Writing the Wild Within: Part 4 – Standing Out From the Crowd

Ungulates do not want to stand out from the crowd.  They seek the protection of a herd.

Equally, certain species of fish do not want to stand out from the crowd.  They seek the protection of a school.

Large groups of animals can alert one another to danger.

But what is the danger when you’re a writer or artist?  The danger is being mediocre.

If your a writer or an artist, you need a niche.  You need to stand out from the crowd.

What is a niche?  Something that provides all the requirements you need to thrive.  A niche in the wild is the way an organism utilizes its habitat.  Endangered creatures usually have a very narrow niche, like the Kirkland’s warbler, a little song bird that only nests in concentrations of jack pine.

Of course you can be a generalist and still have a niche – like crows.  I like crows because they are very intelligent birds who have made their living off of humans – mainly our trash.  Or funky road kill.  But even many song birds eat funky road kill, but I diverge…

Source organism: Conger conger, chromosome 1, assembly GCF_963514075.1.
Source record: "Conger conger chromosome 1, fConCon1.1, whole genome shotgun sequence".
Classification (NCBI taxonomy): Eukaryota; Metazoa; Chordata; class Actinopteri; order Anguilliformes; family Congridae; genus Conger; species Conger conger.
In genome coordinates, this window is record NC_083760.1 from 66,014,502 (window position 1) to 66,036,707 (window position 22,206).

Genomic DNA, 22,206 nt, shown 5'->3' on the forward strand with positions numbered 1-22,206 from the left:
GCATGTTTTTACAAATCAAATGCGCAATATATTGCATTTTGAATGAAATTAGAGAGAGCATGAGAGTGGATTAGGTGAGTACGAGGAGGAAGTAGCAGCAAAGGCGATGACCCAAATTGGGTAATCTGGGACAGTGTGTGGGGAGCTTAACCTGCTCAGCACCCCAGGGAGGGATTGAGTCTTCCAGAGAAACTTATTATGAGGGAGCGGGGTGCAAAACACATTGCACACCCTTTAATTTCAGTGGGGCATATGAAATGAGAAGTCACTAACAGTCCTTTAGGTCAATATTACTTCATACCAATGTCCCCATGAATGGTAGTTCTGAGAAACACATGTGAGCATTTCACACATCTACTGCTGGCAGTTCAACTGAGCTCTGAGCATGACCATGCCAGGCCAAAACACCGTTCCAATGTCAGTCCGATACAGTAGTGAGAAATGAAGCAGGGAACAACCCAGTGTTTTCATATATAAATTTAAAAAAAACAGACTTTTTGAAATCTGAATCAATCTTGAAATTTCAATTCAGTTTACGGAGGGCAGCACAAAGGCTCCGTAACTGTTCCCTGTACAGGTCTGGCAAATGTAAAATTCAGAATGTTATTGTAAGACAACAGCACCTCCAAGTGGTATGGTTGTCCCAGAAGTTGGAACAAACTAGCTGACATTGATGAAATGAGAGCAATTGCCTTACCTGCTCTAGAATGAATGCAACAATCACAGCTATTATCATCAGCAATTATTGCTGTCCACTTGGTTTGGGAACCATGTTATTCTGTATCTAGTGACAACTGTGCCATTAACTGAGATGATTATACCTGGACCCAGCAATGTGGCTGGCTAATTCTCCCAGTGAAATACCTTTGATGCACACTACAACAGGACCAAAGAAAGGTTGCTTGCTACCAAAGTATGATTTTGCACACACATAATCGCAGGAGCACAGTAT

But if you are a generalist you will have to study many forms and techniques, as opposed to a specialist who narrows their interest.  So which is best?

I bring all of this to your attention because a recent post by Kelly Erickson of Maximum Customer Experience has got me thinking about all of this.  Read her post about the business that tries to do too much.  Very good post, indeed.  Kelly always has good insight into the nature of things and will often catch you off guard with her witty observations.

I started off my freelance career being a jack-of-all-trades.  Of course I am a photographer and writer, but I dabbled in blogging for others and thought of writing grants and press releases because I had written these at a previous job.